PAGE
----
Cape May residents will soon be able to put all of their curbside recycling in a single container and will have more items to recycle under a new ordinance City Council has adopted.

The city has become the first of Cape May County’s 16 towns to pass sweeping changes to its recycling rules as a precursor to the entire county going to what is known as single-stream recycling early next year.

“We expect it to increase the recycling rate for the city of Cape May because you have to be discerning now. This will mean less decision-making and sorting for the homeowner,” Mayor Ed Mahaney said.

John Baron, deputy director of the Cape May County Municipalities Authority, said all 16 municipalities have agreed to go to single-stream recycling, but Cape May is the first to formally adopt the changes. The city’s ordinance, adopted by council in September, becomes law next week, but most of the changes will have to wait several months for a $4 million retrofit at the county MUA recycling facility in Woodbine to be completed. Baron said he expects it to go online April 1.

Residents currently have to separate different recyclables, and many items are not taken. For example, Mahaney said, only plastics marked on the bottom with the numbers 1 through 4 are accepted, but under single-stream recycling, plastics marked 1-7 will be accepted.

Baron said national figures show going to a single-stream program increases the recycling rate by 22 percent, with another 6 percent boost if the towns offer larger containers to hold the materials. The county is hoping to reach the state’s goal of a 50 percent recycling rate for municipal waste.

“We’re now at a 42.5 percent rate. We hope to hit the state’s 50 percent goal,” Baron said.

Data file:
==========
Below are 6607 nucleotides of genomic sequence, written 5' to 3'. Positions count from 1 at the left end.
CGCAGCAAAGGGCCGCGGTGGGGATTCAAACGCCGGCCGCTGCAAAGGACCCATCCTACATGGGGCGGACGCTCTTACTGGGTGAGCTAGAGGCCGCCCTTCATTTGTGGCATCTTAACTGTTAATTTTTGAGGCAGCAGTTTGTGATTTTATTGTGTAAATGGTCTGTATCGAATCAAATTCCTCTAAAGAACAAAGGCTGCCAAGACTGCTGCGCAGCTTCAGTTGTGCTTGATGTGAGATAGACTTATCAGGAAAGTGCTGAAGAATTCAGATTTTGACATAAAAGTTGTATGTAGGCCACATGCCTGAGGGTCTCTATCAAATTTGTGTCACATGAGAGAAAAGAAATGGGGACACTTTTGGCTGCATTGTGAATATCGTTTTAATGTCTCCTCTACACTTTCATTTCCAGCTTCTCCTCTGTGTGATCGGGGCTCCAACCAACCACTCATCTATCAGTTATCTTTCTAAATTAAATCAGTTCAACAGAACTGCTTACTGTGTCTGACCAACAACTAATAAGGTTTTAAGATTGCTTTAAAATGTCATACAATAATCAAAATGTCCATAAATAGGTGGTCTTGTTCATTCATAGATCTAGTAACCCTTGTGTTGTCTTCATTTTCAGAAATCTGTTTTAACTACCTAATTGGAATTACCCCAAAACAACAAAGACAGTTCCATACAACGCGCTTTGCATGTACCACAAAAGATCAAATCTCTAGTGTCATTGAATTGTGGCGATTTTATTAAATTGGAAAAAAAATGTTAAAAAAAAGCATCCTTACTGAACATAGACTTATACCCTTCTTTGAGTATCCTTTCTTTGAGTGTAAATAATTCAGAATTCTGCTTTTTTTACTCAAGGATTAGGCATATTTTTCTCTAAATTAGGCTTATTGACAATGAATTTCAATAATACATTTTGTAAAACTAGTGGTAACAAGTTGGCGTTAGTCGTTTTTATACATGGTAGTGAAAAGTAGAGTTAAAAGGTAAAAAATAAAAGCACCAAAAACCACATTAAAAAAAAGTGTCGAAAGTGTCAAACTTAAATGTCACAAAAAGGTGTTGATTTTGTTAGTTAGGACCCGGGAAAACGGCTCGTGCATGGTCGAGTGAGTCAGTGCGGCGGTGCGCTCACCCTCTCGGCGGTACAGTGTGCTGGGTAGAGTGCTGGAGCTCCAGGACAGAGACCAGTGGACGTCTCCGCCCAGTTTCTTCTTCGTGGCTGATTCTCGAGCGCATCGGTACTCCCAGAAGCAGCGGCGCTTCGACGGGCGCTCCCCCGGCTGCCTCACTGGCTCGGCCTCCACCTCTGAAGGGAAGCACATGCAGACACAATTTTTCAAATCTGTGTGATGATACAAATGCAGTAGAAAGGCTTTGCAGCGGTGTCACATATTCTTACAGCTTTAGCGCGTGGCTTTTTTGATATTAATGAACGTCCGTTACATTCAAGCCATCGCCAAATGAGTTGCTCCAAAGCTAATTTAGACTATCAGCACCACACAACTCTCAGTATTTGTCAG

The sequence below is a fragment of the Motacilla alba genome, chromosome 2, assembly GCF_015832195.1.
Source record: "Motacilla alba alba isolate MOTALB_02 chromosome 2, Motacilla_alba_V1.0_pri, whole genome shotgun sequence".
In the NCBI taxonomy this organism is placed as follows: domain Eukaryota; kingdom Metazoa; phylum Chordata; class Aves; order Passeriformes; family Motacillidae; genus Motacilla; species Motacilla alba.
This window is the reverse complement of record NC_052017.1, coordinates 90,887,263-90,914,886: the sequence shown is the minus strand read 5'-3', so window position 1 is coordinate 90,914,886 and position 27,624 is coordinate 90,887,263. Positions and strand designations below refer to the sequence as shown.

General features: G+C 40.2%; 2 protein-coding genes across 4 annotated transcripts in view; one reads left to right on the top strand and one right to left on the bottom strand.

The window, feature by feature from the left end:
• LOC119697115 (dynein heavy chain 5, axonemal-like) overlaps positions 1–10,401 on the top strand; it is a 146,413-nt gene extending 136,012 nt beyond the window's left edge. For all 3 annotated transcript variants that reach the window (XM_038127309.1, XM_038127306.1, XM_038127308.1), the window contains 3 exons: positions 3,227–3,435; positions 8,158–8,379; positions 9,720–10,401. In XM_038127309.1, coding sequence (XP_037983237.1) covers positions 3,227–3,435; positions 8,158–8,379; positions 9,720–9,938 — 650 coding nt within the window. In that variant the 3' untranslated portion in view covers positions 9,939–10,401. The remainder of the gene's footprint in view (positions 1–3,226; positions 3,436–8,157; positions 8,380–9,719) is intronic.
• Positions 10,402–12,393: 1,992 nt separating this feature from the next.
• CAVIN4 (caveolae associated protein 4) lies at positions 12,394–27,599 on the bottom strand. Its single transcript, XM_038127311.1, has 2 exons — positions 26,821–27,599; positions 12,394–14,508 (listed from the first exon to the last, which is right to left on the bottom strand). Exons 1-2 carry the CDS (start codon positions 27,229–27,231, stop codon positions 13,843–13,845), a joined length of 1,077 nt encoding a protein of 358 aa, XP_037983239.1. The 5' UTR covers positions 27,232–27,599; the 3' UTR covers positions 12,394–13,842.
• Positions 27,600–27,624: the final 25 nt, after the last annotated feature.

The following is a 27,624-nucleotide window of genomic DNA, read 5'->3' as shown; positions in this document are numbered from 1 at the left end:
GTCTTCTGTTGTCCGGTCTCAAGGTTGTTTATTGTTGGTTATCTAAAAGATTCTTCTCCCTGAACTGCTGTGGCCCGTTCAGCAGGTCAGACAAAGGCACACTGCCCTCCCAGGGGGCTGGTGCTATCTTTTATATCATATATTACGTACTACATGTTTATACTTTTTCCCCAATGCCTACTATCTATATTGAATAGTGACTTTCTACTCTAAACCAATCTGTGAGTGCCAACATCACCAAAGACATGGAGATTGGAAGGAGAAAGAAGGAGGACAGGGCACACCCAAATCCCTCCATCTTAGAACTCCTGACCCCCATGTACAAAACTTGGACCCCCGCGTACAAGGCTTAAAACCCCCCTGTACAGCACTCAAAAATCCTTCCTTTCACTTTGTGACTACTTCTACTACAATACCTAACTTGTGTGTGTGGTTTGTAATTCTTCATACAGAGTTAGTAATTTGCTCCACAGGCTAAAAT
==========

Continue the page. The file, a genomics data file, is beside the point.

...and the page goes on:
The city is going beyond what the county program requires by adding recycling of construction and demolition debris. Baron said this is not part of the county’s new program.

Cape May’s new ordinance requires those doing construction, demolition or hosting public events to file a recycling plan for any debris generated. Permits for the work will not be granted until the plan is filed. At the conclusion of the project, there must be documentation on what was recycled.

“If a final report of what occurred is not filed, a CO (certificate of occupancy) will not be issued,” Mahaney said.

The ordinance has the municipal recycling coordinator review the plans, while enforcement will be done by the coordinator, code enforcement, the police and the county health department.

The city is hoping a higher recycling rate pays dividends. Recyclables are sold by the county, and municipalities get annual checks.

“We received $64,000 last year, and we expect it to go higher,” Mahaney said.

Baron said a secondary benefit of a higher recycling rate is that it reduces trash going to the county’s landfill. This saves landfill space and also saves money, since the county charges $65.95 for each ton disposed there.

Baron said each municipality in the county must adopt an ordinance before April 1 to go to single-stream recycling. Cape May’s new 13-page ordinance gives specific details about what new items can be placed in the curbside containers, which shall not exceed 32 gallons in size and 50 pounds in weight. Mahaney said there are no plans to provide containers to residents, but the city plans to provide decals to put on them.

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